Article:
Article – G. Marino, “The Form of Life of Sanctity in Music Beyond Hagiography: The Case of John Coltrane and His ‘Ascension'”. (Int J Semiot Law 2021).
G. Marino, The Form of Life of Sanctity in Music Beyond Hagiography: The Case of John Coltrane and His “Ascension”, in International Journal for the Semiotics of Law – Revue internationale de Sémiotique juridique, 34 (2021) (link)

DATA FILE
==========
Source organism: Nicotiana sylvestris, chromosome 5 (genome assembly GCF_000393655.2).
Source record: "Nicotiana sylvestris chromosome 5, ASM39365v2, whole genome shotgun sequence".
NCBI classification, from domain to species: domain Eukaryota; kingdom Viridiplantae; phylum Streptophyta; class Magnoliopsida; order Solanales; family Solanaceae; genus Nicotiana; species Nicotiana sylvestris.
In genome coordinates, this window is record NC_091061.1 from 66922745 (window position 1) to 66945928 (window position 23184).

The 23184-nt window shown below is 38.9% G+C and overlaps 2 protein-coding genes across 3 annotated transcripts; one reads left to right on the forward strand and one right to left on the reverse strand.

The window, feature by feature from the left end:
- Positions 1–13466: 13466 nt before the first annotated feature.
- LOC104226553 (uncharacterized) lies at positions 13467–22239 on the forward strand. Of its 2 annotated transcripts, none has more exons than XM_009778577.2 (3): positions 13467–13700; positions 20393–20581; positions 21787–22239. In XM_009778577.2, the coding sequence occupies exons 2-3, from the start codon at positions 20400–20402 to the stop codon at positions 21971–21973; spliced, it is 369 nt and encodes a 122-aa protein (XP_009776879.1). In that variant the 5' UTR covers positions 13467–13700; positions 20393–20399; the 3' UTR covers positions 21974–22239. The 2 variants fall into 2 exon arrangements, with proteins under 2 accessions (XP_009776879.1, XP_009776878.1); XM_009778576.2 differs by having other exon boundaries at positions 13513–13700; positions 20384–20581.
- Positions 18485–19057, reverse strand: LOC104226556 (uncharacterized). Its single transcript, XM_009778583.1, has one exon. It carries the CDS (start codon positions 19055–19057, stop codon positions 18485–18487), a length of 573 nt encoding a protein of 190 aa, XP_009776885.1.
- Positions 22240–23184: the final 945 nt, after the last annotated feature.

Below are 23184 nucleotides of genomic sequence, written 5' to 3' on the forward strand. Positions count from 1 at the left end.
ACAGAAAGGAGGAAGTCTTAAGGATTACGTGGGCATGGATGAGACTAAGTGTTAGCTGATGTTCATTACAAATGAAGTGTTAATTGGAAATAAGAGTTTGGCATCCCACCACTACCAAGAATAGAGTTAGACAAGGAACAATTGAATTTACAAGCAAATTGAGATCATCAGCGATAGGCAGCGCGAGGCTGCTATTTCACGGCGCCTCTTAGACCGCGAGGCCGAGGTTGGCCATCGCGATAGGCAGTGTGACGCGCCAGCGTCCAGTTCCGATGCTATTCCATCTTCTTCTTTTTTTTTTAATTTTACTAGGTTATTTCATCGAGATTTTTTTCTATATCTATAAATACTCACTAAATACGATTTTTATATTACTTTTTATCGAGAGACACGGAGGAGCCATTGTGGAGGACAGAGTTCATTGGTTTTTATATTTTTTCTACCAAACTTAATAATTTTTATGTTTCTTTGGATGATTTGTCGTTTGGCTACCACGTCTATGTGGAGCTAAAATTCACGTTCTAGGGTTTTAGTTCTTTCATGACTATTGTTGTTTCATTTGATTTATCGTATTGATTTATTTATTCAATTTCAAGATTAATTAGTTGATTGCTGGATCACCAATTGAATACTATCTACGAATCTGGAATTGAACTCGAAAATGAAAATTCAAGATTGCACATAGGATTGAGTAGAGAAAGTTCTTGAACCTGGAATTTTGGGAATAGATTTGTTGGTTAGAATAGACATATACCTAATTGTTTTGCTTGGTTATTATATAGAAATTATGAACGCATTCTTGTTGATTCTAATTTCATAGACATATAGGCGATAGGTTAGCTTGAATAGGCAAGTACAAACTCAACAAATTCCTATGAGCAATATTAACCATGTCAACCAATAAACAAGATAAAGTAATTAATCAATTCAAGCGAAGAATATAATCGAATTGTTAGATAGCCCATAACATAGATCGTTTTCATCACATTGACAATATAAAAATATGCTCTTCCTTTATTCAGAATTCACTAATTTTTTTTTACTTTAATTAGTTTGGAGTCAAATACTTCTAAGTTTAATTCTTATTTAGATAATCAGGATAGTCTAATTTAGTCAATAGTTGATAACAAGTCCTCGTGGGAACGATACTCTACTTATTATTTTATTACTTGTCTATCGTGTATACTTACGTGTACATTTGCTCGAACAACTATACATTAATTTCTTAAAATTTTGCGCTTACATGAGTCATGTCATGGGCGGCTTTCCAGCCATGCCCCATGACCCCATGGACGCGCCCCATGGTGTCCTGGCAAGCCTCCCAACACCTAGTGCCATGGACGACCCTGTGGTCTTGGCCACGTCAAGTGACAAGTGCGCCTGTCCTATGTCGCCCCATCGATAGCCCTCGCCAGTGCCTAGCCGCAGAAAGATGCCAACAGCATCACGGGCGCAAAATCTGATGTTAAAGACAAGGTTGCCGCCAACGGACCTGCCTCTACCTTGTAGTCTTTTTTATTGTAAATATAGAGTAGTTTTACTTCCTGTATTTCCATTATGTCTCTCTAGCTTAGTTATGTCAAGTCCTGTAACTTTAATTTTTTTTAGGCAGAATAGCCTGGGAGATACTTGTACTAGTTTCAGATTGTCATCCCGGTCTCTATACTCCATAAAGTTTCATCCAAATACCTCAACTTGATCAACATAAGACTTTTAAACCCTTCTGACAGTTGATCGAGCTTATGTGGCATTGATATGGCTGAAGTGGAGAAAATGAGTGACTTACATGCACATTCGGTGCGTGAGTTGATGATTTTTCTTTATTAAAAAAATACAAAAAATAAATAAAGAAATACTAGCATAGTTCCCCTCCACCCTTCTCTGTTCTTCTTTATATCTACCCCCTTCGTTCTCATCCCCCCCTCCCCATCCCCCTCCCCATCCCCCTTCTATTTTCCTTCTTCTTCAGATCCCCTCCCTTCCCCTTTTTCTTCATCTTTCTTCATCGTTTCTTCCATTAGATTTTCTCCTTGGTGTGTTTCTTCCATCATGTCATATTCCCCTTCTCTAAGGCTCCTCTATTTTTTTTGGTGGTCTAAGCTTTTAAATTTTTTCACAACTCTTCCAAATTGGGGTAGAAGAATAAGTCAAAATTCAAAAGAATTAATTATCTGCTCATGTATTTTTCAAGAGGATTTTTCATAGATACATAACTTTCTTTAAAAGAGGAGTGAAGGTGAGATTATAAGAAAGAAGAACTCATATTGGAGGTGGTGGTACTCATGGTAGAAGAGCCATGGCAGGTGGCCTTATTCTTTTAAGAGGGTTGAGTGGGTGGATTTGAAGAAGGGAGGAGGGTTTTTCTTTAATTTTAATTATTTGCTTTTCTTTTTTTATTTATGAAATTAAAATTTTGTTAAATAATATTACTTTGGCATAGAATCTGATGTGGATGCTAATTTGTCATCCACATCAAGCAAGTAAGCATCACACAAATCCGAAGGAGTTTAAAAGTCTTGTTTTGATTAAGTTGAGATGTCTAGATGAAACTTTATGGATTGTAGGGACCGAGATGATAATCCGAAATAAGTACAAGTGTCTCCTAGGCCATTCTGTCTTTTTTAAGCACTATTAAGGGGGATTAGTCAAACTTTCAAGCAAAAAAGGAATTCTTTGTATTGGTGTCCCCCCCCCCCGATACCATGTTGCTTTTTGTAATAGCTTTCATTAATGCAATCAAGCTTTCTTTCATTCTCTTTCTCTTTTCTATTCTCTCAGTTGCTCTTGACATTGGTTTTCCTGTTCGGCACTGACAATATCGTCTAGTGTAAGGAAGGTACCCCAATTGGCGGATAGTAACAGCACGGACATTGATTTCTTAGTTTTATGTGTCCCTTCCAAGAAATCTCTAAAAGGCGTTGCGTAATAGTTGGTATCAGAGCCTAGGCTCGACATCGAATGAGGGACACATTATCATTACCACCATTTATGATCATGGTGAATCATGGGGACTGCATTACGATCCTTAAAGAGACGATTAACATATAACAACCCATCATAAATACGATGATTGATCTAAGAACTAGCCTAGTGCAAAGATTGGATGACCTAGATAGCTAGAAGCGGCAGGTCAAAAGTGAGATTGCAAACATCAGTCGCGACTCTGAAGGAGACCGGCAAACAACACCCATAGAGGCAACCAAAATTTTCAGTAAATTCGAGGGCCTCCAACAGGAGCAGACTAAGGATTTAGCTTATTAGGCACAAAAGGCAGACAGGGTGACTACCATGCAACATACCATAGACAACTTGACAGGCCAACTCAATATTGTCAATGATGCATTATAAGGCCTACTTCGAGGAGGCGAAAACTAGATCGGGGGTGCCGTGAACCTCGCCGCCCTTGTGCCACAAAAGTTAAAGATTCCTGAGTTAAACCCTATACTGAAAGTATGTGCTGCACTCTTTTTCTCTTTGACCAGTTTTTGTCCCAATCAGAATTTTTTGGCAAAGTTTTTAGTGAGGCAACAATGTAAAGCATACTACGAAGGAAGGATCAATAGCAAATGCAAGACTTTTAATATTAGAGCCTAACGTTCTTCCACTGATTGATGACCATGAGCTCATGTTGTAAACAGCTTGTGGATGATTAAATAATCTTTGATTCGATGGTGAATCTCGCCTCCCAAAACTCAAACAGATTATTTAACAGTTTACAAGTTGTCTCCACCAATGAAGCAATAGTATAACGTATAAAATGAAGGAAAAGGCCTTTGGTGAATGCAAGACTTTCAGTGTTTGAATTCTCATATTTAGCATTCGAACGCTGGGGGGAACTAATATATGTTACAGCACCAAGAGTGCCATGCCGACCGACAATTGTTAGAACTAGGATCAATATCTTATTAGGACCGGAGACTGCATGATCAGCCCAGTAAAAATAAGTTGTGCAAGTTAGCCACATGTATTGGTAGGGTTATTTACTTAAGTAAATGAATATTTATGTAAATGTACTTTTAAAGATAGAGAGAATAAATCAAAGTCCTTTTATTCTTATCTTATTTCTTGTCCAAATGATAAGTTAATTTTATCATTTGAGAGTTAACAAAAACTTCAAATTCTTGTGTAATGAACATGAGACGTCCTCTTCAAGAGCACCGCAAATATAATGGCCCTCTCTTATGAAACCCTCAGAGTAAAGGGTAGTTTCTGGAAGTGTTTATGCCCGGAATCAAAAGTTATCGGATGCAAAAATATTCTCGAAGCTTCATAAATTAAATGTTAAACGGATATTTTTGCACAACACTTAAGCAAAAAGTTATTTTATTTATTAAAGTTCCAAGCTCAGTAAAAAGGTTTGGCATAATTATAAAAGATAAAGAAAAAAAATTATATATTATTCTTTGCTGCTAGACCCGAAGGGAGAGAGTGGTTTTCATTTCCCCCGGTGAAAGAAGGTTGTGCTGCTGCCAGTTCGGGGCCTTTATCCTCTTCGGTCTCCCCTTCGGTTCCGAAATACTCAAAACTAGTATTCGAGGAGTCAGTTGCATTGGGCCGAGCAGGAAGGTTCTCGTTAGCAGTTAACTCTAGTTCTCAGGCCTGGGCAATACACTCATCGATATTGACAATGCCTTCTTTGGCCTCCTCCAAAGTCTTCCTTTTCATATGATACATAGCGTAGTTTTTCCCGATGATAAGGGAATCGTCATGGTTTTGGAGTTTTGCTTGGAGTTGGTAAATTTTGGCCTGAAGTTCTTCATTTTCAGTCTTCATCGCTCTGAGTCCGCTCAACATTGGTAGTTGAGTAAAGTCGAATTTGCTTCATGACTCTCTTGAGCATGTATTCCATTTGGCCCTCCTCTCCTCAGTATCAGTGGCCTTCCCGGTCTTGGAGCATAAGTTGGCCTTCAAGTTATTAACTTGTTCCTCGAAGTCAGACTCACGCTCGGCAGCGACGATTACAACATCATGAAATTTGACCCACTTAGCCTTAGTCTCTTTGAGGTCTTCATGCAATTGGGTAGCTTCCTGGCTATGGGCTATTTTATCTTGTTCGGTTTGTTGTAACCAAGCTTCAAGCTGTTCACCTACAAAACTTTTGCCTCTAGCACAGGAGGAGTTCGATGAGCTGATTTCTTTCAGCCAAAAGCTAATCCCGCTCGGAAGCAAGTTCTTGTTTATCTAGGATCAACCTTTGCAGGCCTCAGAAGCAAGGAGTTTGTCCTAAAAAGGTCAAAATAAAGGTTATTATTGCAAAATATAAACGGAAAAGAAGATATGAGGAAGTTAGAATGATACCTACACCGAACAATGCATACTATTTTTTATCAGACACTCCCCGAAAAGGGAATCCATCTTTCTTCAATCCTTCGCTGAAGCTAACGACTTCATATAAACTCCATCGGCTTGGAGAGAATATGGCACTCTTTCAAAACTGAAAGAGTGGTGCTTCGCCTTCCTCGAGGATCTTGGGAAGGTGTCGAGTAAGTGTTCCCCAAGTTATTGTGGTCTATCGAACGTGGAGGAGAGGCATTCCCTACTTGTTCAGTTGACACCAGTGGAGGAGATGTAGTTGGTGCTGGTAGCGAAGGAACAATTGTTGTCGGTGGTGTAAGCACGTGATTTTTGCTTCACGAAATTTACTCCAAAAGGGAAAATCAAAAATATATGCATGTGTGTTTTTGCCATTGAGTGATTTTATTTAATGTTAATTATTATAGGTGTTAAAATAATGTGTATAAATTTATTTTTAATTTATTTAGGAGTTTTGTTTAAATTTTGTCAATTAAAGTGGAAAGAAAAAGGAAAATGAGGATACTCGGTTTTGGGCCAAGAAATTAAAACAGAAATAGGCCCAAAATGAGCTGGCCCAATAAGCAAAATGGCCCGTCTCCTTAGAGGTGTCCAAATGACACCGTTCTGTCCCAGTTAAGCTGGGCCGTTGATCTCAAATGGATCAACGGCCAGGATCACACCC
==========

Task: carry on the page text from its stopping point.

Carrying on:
The paper investigates the cultural unit of “sanctity” in the light of the notion of “form of life”, in order to show how jazz master John Coltrane (1926–1967) pursued sanctity as a regulative model with regards both to personhood and musicianship, so as to translate his existential quest into music. Firstly, the paper briefly summarizes: what we mean today by sanctity (focusing on Catholicism and distinguishing between a traditional view and a contemporary, post-Conciliar one); what are the relationships interweaving music and sanctity (the latter mainly providing the former with imagery and narrative—e.g. hagiographic—model); what we mean by form of life—a notion (Lebensform) brought into philosophical discourse by Ludwig Wittgenstein—in semiotic terms (Jacques Fontanille) and why we can apply it to sanctity. Afterwards, the paper addresses Coltrane’s musical career, relying both on hagiographic discourse built around him (e.g. John Scheinfeld’s documentary Chasing Trane, 2016) and his discography, with special focus on three game-changers among his albums: Giant Steps (1960), A Love Supreme (1965), and Ascension (1967, published posthumously). Coltrane headed a twofold conversion: he abandoned his native Methodist faith to embrace a personal form of syncretic pantheism; he abandoned the language of traditional jazz to embrace the avant-garde technique of modal composition (in the line of George Russell, Bill Evans, Miles Davis) and the once despised free jazz (Ornette Coleman). Not only Coltrane wanted to be a saint, not only was he regarded as such to the extent that a “St. John William Coltrane Church” was established in San Francisco (by 1969, with official recognition in 1982), but he tried to be one through music; namely, by conveying his spiritual journey via sonic means: proposing a musical catechism (Giant Steps), a musical mass (A Love Supreme), and his own mystique (Ascension). Consistently with the process of selection any saintly figure—and mystiques especially—undergoes in order to be canonized stricto sensu, only some tokens within Coltrane’s body of work were included in the canon (both of the musical and religious kind), while his later works were left out due to their radicalism.